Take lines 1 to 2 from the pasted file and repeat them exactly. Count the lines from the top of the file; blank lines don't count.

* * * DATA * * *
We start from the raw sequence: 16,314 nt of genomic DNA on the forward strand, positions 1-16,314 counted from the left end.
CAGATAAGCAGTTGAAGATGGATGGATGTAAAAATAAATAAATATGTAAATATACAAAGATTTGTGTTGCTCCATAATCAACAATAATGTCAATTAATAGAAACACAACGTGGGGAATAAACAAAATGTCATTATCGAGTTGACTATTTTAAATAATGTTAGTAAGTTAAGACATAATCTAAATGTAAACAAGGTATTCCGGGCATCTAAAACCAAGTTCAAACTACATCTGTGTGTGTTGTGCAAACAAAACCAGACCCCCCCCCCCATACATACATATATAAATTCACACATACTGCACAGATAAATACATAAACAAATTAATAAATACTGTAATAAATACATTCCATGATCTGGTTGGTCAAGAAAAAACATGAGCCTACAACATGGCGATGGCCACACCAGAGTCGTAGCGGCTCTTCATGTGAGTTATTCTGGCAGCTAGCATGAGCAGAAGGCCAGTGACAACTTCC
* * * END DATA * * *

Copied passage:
We start from the raw sequence: 16,314 nt of genomic DNA on the forward strand, positions 1-16,314 counted from the left end.
CAGATAAGCAGTTGAAGATGGATGGATGTAAAAATAAATAAATATGTAAATATACAAAGATTTGTGTTGCTCCATAATCAACAATAATGTCAATTAATAGAAACACAACGTGGGGAATAAACAAAATGTCATTATCGAGTTGACTATTTTAAATAATGTTAGTAAGTTAAGACATAATCTAAATGTAAACAAGGTATTCCGGGCATCTAAAACCAAGTTCAAACTACATCTGTGTGTGTTGTGCAAACAAAACCAGACCCCCCCCCCCATACATACATATATAAATTCACACATACTGCACAGATAAATACATAAACAAATTAATAAATACTGTAATAAATACATTCCATGATCTGGTTGGTCAAGAAAAAACATGAGCCTACAACATGGCGATGGCCACACCAGAGTCGTAGCGGCTCTTCATGTGAGTTATTCTGGCAGCTAGCATGAGCAGAAGGCCAGTGACAACTTCC